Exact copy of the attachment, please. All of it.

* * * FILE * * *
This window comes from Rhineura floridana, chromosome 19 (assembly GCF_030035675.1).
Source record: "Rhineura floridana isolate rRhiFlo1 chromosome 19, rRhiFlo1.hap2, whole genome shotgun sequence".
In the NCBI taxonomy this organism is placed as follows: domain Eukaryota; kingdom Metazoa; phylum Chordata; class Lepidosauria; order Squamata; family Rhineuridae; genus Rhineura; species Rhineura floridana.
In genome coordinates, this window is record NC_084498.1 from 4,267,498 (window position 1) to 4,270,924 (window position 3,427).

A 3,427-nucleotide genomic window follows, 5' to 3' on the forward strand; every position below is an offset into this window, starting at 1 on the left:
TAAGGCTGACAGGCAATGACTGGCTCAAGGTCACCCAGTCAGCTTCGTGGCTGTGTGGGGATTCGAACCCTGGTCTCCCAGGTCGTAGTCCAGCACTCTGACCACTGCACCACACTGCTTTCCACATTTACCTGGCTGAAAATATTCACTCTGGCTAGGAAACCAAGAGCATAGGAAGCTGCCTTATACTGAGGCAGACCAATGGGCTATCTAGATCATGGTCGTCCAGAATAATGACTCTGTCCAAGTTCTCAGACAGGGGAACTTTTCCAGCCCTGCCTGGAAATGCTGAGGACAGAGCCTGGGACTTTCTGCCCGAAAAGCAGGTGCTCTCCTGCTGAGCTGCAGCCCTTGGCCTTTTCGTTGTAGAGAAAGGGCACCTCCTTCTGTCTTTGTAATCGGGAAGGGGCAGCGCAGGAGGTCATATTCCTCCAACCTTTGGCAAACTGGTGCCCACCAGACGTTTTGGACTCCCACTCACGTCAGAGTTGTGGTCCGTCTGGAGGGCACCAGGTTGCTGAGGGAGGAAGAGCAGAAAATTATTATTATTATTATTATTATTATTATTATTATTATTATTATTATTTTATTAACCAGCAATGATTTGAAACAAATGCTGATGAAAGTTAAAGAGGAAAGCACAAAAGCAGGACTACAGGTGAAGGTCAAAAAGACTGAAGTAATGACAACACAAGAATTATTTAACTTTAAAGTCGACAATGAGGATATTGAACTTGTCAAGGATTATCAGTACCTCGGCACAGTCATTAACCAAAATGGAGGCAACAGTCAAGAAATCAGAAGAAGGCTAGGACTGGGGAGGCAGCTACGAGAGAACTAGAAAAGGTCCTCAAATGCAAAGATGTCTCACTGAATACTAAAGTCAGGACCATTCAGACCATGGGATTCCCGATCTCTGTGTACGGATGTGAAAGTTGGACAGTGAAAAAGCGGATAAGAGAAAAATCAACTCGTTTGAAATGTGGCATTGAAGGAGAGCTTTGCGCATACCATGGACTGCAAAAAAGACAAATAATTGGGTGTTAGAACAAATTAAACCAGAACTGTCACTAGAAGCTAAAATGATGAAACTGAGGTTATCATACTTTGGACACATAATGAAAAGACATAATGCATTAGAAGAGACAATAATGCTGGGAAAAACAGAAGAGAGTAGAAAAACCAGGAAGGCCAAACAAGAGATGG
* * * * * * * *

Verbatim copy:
This window comes from Rhineura floridana, chromosome 19 (assembly GCF_030035675.1).
Source record: "Rhineura floridana isolate rRhiFlo1 chromosome 19, rRhiFlo1.hap2, whole genome shotgun sequence".
In the NCBI taxonomy this organism is placed as follows: domain Eukaryota; kingdom Metazoa; phylum Chordata; class Lepidosauria; order Squamata; family Rhineuridae; genus Rhineura; species Rhineura floridana.
In genome coordinates, this window is record NC_084498.1 from 4,267,498 (window position 1) to 4,270,924 (window position 3,427).

A 3,427-nucleotide genomic window follows, 5' to 3' on the forward strand; every position below is an offset into this window, starting at 1 on the left:
TAAGGCTGACAGGCAATGACTGGCTCAAGGTCACCCAGTCAGCTTCGTGGCTGTGTGGGGATTCGAACCCTGGTCTCCCAGGTCGTAGTCCAGCACTCTGACCACTGCACCACACTGCTTTCCACATTTACCTGGCTGAAAATATTCACTCTGGCTAGGAAACCAAGAGCATAGGAAGCTGCCTTATACTGAGGCAGACCAATGGGCTATCTAGATCATGGTCGTCCAGAATAATGACTCTGTCCAAGTTCTCAGACAGGGGAACTTTTCCAGCCCTGCCTGGAAATGCTGAGGACAGAGCCTGGGACTTTCTGCCCGAAAAGCAGGTGCTCTCCTGCTGAGCTGCAGCCCTTGGCCTTTTCGTTGTAGAGAAAGGGCACCTCCTTCTGTCTTTGTAATCGGGAAGGGGCAGCGCAGGAGGTCATATTCCTCCAACCTTTGGCAAACTGGTGCCCACCAGACGTTTTGGACTCCCACTCACGTCAGAGTTGTGGTCCGTCTGGAGGGCACCAGGTTGCTGAGGGAGGAAGAGCAGAAAATTATTATTATTATTATTATTATTATTATTATTATTATTATTATTATTTTATTAACCAGCAATGATTTGAAACAAATGCTGATGAAAGTTAAAGAGGAAAGCACAAAAGCAGGACTACAGGTGAAGGTCAAAAAGACTGAAGTAATGACAACACAAGAATTATTTAACTTTAAAGTCGACAATGAGGATATTGAACTTGTCAAGGATTATCAGTACCTCGGCACAGTCATTAACCAAAATGGAGGCAACAGTCAAGAAATCAGAAGAAGGCTAGGACTGGGGAGGCAGCTACGAGAGAACTAGAAAAGGTCCTCAAATGCAAAGATGTCTCACTGAATACTAAAGTCAGGACCATTCAGACCATGGGATTCCCGATCTCTGTGTACGGATGTGAAAGTTGGACAGTGAAAAAGCGGATAAGAGAAAAATCAACTCGTTTGAAATGTGGCATTGAAGGAGAGCTTTGCGCATACCATGGACTGCAAAAAAGACAAATAATTGGGTGTTAGAACAAATTAAACCAGAACTGTCACTAGAAGCTAAAATGATGAAACTGAGGTTATCATACTTTGGACACATAATGAAAAGACATAATGCATTAGAAGAGACAATAATGCTGGGAAAAACAGAAGAGAGTAGAAAAACCAGGAAGGCCAAACAAGAGATGG